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How The Seasonal Changes In The Atmospheres Of Exoplanets Could Help Find Alien Life

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There are thousands of exoplanets that have been discovered without alien life, but a new study suggests that scientists have been searching for the wrong attributes.

What About Exoplanets Was Discovered?

A new theory dictates that alien life on exoplanets can be detected by simply examining the atmospheric changes during the seasons. The composition of the gases within the atmospheres would be what researchers can search for.

A study outlining this procedure was published on May 9 in The Astrophysical Journal Letters.

"A potentially powerful way to assess exoplanets for inhabitation would be to observe their atmospheres throughout their orbits to see if we can detect changes in these biosignature gases over the course of a year," said study author Stephanie Olson, a scientist at the University of California-Riverside. "Atmospheric seasonality is a promising biosignature because it is biologically modulated on Earth and is likely to occur on other inhabited worlds."

On Earth, the tilted axis causes seasonal changes. During the summer, there is an increase in oxygen and a decrease in carbon dioxide in the northern hemisphere's atmosphere due to the plant growth. It is possible for another exoplanet's atmosphere to exhibit this trait if there is life.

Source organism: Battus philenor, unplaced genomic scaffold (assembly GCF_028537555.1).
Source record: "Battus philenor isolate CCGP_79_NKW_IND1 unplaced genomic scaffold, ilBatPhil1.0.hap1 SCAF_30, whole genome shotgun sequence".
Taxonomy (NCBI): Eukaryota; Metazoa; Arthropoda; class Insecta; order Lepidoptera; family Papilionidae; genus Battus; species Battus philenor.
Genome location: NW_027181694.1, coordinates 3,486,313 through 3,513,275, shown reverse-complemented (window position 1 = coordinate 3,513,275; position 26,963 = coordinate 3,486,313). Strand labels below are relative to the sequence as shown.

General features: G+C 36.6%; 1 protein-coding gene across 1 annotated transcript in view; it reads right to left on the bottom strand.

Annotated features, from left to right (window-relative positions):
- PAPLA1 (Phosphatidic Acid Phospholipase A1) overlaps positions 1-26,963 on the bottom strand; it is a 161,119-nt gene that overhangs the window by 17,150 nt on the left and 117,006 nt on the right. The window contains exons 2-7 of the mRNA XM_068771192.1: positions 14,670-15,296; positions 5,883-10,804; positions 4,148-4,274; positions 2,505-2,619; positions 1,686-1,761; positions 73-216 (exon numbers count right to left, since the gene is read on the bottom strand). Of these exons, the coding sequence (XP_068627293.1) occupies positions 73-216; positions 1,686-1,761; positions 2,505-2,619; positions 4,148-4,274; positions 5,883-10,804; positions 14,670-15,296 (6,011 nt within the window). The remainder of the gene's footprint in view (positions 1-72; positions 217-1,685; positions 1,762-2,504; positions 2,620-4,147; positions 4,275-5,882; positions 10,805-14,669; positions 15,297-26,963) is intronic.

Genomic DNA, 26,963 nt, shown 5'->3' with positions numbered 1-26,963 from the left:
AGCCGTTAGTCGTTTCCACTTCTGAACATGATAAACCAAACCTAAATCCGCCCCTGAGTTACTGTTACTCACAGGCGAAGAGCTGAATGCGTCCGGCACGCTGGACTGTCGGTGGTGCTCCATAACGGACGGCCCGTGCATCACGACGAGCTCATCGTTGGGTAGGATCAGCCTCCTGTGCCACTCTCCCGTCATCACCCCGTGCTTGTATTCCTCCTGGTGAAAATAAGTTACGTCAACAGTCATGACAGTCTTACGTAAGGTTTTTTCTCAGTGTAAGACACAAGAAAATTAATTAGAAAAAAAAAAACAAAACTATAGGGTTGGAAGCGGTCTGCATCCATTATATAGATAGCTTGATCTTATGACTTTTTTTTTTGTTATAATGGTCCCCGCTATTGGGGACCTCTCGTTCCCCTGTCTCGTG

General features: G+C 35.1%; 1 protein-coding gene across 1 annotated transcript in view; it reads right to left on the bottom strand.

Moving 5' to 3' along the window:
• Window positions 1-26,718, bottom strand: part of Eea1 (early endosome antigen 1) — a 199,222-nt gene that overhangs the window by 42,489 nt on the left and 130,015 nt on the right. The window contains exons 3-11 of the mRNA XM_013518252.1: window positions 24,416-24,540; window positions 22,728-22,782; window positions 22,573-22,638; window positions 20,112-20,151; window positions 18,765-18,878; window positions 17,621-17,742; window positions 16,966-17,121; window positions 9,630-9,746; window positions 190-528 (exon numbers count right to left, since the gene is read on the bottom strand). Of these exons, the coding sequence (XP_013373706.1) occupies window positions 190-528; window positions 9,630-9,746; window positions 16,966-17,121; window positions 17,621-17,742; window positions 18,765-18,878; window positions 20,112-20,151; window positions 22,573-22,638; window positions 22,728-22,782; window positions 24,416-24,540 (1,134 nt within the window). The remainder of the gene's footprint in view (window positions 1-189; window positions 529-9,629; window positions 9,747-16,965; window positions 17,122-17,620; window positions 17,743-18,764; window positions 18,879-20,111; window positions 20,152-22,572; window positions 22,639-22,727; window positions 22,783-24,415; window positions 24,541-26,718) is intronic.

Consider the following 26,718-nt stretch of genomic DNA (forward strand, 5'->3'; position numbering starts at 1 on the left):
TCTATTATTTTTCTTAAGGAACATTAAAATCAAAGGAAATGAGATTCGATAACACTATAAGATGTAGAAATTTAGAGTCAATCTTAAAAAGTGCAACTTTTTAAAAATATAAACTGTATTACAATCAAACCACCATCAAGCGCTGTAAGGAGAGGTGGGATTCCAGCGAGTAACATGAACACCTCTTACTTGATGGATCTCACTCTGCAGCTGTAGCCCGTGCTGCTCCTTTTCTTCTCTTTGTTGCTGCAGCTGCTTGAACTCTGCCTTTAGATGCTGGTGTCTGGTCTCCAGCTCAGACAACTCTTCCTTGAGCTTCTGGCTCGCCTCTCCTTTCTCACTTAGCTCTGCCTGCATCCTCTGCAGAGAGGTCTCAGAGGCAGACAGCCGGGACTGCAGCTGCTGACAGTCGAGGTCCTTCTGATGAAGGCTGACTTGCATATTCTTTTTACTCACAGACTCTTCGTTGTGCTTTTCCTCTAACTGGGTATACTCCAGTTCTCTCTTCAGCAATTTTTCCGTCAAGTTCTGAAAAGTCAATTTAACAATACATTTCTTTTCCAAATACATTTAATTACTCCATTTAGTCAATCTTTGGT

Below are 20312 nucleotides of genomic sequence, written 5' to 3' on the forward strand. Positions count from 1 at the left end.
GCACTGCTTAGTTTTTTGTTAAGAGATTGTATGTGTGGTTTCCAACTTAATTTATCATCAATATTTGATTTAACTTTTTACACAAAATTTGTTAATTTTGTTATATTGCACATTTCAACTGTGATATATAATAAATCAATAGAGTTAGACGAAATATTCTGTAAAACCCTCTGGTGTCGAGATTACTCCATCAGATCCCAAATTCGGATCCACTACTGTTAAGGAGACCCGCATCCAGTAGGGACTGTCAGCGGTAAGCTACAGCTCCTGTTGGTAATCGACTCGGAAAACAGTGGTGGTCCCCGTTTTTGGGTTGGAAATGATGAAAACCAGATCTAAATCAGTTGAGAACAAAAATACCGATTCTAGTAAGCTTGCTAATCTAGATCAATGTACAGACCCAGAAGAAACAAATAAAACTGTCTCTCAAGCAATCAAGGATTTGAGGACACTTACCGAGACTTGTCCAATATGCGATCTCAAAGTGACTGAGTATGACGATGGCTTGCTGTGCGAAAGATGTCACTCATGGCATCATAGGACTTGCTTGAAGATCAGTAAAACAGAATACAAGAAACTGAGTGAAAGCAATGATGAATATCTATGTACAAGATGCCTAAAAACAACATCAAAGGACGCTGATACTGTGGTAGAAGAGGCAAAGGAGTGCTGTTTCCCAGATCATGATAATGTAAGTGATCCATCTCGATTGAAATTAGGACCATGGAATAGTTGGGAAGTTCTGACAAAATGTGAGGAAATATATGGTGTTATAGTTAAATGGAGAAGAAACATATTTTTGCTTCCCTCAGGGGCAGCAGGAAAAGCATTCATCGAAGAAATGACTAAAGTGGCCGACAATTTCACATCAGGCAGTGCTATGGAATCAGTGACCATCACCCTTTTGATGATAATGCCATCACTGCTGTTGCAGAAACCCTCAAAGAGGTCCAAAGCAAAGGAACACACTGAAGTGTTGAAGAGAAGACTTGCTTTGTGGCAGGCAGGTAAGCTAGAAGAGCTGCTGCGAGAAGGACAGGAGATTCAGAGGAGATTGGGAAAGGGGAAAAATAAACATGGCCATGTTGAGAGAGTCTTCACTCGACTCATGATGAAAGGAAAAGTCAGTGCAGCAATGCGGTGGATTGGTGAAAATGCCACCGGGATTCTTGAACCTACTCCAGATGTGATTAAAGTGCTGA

Thousands of exoplanets that exist within a habitable zone have been discovered, but they are many light-years away. Thankfully, modern telescopes such as PLATO can show the atmospheric changes on the exoplanets.

How Did Scientists Know How To Study Climate As A Way To Find Aliens?

Spectroscopy, which is the study of how light interacts with matter, is what Olson's team suggests can be used to detect seasonal changes on the atmospheres of exoplanets.

To test the theory, the researchers built a model of a planet with a similar chemical composition to Earth billions of years ago. They discovered that the ozone layer of the planet would be a better indicator of seasonal changes than just by looking at the chemicals on the planet. The team suggests studying the exoplanet for a full year before determining if it has seasonal changes.

Problems With Looking At Seasonal Changes

Although this theory could work, there are some flaws with it. First, in order to study the ozone of an exoplanet, the telescopes would need ultraviolet capabilities. Even if gases such as methane and oxygen are found on an exoplanet, that doesn't necessarily mean that there is life on it because it could be a false positive.

In the end, even if the theory does not find alien life, it is a good way to test which planets are similar to Earth.

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